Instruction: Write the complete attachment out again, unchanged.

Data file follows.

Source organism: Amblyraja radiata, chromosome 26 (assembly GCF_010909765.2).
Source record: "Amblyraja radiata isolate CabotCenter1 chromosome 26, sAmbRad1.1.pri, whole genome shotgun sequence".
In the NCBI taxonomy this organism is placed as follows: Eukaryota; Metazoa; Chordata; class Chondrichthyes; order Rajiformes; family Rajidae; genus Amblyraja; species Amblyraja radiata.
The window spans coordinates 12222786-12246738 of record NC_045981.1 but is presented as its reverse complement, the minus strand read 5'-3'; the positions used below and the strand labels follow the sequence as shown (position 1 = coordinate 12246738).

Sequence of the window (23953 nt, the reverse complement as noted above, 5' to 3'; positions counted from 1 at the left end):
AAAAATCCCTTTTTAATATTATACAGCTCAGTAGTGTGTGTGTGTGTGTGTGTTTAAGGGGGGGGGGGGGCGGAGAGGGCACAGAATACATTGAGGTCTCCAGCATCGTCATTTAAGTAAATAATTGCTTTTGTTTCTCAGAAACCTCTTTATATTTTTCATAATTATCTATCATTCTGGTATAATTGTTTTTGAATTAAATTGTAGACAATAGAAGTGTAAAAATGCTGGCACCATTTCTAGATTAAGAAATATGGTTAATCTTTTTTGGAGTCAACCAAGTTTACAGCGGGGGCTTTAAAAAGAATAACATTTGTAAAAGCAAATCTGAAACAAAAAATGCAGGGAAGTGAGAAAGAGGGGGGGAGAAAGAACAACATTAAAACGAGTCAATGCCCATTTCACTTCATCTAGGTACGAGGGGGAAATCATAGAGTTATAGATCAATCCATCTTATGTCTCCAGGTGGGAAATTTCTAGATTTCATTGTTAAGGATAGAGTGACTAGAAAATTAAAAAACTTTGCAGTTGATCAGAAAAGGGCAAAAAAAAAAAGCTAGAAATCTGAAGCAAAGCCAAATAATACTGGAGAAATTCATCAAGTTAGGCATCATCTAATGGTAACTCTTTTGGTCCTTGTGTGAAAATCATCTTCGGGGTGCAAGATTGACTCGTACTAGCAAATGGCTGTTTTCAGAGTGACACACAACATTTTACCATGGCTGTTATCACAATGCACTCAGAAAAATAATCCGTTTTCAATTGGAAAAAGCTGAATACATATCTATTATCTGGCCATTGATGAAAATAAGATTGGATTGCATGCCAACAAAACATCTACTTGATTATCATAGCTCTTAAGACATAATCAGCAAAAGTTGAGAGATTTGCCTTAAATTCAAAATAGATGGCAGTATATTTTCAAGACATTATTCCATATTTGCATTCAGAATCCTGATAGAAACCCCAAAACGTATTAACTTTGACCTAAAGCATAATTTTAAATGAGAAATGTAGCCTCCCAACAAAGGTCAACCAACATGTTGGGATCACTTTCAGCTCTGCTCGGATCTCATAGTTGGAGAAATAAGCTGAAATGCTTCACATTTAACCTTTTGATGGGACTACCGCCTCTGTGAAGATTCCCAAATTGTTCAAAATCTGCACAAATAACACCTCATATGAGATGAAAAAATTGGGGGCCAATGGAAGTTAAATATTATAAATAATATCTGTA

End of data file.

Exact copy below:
Source organism: Amblyraja radiata, chromosome 26 (assembly GCF_010909765.2).
Source record: "Amblyraja radiata isolate CabotCenter1 chromosome 26, sAmbRad1.1.pri, whole genome shotgun sequence".
In the NCBI taxonomy this organism is placed as follows: Eukaryota; Metazoa; Chordata; class Chondrichthyes; order Rajiformes; family Rajidae; genus Amblyraja; species Amblyraja radiata.
The window spans coordinates 12222786-12246738 of record NC_045981.1 but is presented as its reverse complement, the minus strand read 5'-3'; the positions used below and the strand labels follow the sequence as shown (position 1 = coordinate 12246738).

Sequence of the window (23953 nt, the reverse complement as noted above, 5' to 3'; positions counted from 1 at the left end):
AAAAATCCCTTTTTAATATTATACAGCTCAGTAGTGTGTGTGTGTGTGTGTGTTTAAGGGGGGGGGGGGGCGGAGAGGGCACAGAATACATTGAGGTCTCCAGCATCGTCATTTAAGTAAATAATTGCTTTTGTTTCTCAGAAACCTCTTTATATTTTTCATAATTATCTATCATTCTGGTATAATTGTTTTTGAATTAAATTGTAGACAATAGAAGTGTAAAAATGCTGGCACCATTTCTAGATTAAGAAATATGGTTAATCTTTTTTGGAGTCAACCAAGTTTACAGCGGGGGCTTTAAAAAGAATAACATTTGTAAAAGCAAATCTGAAACAAAAAATGCAGGGAAGTGAGAAAGAGGGGGGGAGAAAGAACAACATTAAAACGAGTCAATGCCCATTTCACTTCATCTAGGTACGAGGGGGAAATCATAGAGTTATAGATCAATCCATCTTATGTCTCCAGGTGGGAAATTTCTAGATTTCATTGTTAAGGATAGAGTGACTAGAAAATTAAAAAACTTTGCAGTTGATCAGAAAAGGGCAAAAAAAAAAAGCTAGAAATCTGAAGCAAAGCCAAATAATACTGGAGAAATTCATCAAGTTAGGCATCATCTAATGGTAACTCTTTTGGTCCTTGTGTGAAAATCATCTTCGGGGTGCAAGATTGACTCGTACTAGCAAATGGCTGTTTTCAGAGTGACACACAACATTTTACCATGGCTGTTATCACAATGCACTCAGAAAAATAATCCGTTTTCAATTGGAAAAAGCTGAATACATATCTATTATCTGGCCATTGATGAAAATAAGATTGGATTGCATGCCAACAAAACATCTACTTGATTATCATAGCTCTTAAGACATAATCAGCAAAAGTTGAGAGATTTGCCTTAAATTCAAAATAGATGGCAGTATATTTTCAAGACATTATTCCATATTTGCATTCAGAATCCTGATAGAAACCCCAAAACGTATTAACTTTGACCTAAAGCATAATTTTAAATGAGAAATGTAGCCTCCCAACAAAGGTCAACCAACATGTTGGGATCACTTTCAGCTCTGCTCGGATCTCATAGTTGGAGAAATAAGCTGAAATGCTTCACATTTAACCTTTTGATGGGACTACCGCCTCTGTGAAGATTCCCAAATTGTTCAAAATCTGCACAAATAACACCTCATATGAGATGAAAAAATTGGGGGCCAATGGAAGTTAAATATTATAAATAATATCTGTA